Your Quarterly E-Zine
Edition 11 • December 2019

This website contains the latest edition of Forsyth Barr Focus, a quarterly on-line magazine written by senior members of Forsyth Barr's investment team.

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E-commerce is killing conventional retail stores. At least that’s the conventional wisdom; stock prices of retailers and mall owners have struggled in recent years as investors priced in a gloomy outlook for the sector. Recent developments in China suggest there is hope yet. There, retailers like Alibaba and Luckin Coffee are using technology to blend the best parts of online shopping into the in-store experience.

The concept of ‘New Retail’ was popularised by Chinese e-commerce giant Alibaba, after it opened the world’s first digitally interactive bricks-and-mortar supermarket, “Hema”, in Shanghai in 2015. The popularity of the Hema stores has seen Alibaba open new stores at a rate of one a week in 2018, and people are moving houses in order to be closer to them.

The Hema supermarkets created an entirely new shopping experience as an extension of Alibaba’s online offering. Physically, the stores are bright and vibrant (see a video tour here), but it is the technology the stores possess that makes them so interesting. Shoppers connect to the supermarket via a mobile app that allows them to scan product barcodes to add merchandise to their cart or to a watchlist, or simply to learn more about the product. Once they have finished selecting their purchases, customers can choose whether they want their groceries packed up and handed to them when they leave the shop, delivered to their house for free, or cooked to be enjoyed in store. Alibaba’s New Zealand Country Manager, Pier Smulders, described how he feasted on NZ sourced lamb, oysters and wine in a Hema store – demonstrating how diverse the Hema offering is.
The shops are enhanced through the integration of big data and artificial intelligence. Based on user purchase data, Alibaba can make tailored recommendations to customers directly to their devices while they are in store. Additionally, Alibaba uses online sales data to identify what products people in a certain area are buying and can use this information to ensure local stores are stocked with the most appropriate product mix. 
Alibaba is now taking this supermarket model and applying it to the apparel clothing business. In July, Alibaba introduced a “FashionAI” store that gives shoppers an online experience while in a traditional clothing store. When users take items off the rack, nearby interactive mirrors will recognise the item and offer other clothes which pair well with the item. Using the mirrors’ touch-screen features, users can read about the item, browse the availability of sizes and colours, and request that the item be placed in a changing room for them. Once in a changing room, another smart mirror allows customers to request more items or different sizes. All the items a customer tries on are saved on their phone, in case they decide they want to purchase it online at a later time.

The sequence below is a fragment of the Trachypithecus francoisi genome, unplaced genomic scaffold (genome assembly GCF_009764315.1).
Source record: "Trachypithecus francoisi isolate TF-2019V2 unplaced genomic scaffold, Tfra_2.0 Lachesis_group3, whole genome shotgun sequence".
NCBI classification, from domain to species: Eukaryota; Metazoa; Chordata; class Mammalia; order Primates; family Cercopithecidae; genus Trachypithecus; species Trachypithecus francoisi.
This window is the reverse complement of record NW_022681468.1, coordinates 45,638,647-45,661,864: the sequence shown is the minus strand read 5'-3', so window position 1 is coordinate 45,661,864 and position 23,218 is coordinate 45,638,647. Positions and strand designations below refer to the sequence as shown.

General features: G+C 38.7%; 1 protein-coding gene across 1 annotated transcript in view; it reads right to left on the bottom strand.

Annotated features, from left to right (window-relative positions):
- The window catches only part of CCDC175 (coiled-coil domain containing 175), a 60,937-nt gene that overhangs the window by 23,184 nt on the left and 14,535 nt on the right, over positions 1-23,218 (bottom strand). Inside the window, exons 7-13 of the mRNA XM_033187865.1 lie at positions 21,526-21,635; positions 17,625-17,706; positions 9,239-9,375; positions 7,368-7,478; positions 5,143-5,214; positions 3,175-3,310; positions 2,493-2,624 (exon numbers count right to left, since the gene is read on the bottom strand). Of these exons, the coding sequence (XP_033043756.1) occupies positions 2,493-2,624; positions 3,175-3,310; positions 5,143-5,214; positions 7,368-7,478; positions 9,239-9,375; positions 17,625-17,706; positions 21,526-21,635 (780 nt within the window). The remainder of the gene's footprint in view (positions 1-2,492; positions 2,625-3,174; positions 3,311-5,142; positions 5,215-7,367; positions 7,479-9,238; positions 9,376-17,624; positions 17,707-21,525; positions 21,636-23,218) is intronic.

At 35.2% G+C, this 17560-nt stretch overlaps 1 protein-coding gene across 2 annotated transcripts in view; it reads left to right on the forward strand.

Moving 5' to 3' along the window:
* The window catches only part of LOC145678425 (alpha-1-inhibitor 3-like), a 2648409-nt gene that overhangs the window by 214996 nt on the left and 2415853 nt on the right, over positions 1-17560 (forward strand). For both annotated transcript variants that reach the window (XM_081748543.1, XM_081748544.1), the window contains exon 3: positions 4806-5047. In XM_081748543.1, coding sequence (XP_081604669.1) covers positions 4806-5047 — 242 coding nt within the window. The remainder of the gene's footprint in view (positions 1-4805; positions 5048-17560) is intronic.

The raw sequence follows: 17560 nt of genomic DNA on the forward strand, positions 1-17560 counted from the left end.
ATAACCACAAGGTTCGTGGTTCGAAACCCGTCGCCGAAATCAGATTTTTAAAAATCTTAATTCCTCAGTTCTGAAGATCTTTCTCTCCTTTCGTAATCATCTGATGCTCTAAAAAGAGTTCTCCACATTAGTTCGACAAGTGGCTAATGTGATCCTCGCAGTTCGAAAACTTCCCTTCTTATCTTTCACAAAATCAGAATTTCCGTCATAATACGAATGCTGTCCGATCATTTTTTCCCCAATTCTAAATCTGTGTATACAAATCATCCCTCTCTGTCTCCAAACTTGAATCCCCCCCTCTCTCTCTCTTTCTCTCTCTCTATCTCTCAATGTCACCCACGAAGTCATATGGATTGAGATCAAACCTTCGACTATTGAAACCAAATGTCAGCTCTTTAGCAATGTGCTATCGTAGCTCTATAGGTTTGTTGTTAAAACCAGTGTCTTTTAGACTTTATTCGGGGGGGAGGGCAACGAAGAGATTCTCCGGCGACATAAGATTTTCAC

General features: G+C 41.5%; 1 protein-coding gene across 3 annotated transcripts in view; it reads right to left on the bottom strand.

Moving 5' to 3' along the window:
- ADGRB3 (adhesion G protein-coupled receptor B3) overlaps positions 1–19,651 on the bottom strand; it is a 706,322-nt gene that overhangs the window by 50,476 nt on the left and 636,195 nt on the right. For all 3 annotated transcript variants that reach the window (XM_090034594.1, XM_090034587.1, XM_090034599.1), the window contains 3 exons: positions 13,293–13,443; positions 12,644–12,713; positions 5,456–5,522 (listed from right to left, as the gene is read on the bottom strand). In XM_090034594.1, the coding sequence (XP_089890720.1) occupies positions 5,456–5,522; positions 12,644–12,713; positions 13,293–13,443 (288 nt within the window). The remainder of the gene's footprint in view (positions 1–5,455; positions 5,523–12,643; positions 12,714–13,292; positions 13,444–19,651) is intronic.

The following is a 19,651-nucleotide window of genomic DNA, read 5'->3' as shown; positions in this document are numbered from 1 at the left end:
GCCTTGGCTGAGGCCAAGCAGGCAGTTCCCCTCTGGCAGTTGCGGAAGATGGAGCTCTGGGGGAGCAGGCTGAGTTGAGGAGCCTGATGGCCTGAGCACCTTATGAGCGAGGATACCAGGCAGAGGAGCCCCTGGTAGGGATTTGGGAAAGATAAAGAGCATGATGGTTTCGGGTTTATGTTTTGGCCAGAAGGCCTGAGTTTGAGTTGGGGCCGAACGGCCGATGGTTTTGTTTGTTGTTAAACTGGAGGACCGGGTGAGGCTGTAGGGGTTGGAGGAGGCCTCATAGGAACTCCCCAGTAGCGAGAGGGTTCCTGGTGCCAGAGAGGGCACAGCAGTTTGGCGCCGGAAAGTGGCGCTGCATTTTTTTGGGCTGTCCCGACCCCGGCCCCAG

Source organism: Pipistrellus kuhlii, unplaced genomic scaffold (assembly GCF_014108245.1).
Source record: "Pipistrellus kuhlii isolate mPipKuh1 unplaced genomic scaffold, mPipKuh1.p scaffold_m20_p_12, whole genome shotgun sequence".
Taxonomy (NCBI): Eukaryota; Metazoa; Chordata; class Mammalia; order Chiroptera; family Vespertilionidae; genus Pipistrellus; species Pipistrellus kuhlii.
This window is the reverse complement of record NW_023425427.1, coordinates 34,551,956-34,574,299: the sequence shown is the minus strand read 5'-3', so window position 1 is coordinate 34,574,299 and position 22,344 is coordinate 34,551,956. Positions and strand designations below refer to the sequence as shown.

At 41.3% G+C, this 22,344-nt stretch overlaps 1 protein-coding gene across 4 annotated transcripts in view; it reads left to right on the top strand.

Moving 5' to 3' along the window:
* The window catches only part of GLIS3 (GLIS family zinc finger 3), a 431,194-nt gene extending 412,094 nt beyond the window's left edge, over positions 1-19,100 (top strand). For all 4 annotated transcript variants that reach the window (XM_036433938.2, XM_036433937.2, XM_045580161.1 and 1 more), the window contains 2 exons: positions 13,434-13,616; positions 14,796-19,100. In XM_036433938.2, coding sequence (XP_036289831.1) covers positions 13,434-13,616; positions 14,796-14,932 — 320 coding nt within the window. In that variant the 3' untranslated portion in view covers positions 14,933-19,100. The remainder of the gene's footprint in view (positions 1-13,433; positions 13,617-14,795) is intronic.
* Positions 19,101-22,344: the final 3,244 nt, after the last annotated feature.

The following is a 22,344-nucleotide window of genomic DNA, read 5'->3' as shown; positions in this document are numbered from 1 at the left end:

Alibaba’s innovative supermarket has proven to be a trailblazer, as different iterations of the new retail model have been adopted by many businesses in China. Luckin Coffee, founded in October 2017, already has 660 stores and is valued at over US$1bn. The chain is changing coffee culture in China. It differentiates itself from competitors through cheap prices and a digitally-based retail business model. Luckin’s offering is cashless – customers order and pay for their coffee via a mobile app, and can either pick up their drink from the nearest Luckin store, or have it delivered to them for a small fee. Luckin is disrupting Starbucks’ growth in China. As a response to Luckin’s quick rise in popularity, Starbucks recently paired with Ele.Me to provide coffee delivery. 

The Luckin Coffee example shows that businesses can learn from what Alibaba has done, and change the way they operate to disrupt traditional business models. Whether it’s through adopting a local delivery network or providing a cashless payment system, using online sales data to determine the best product mix for local stores, or offering real-time recommendations to customers, there are many opportunities for retail stores to greatly improve the customer experience and operate more efficiently at the same time. 

Rob Mercer
Head of Private Wealth research

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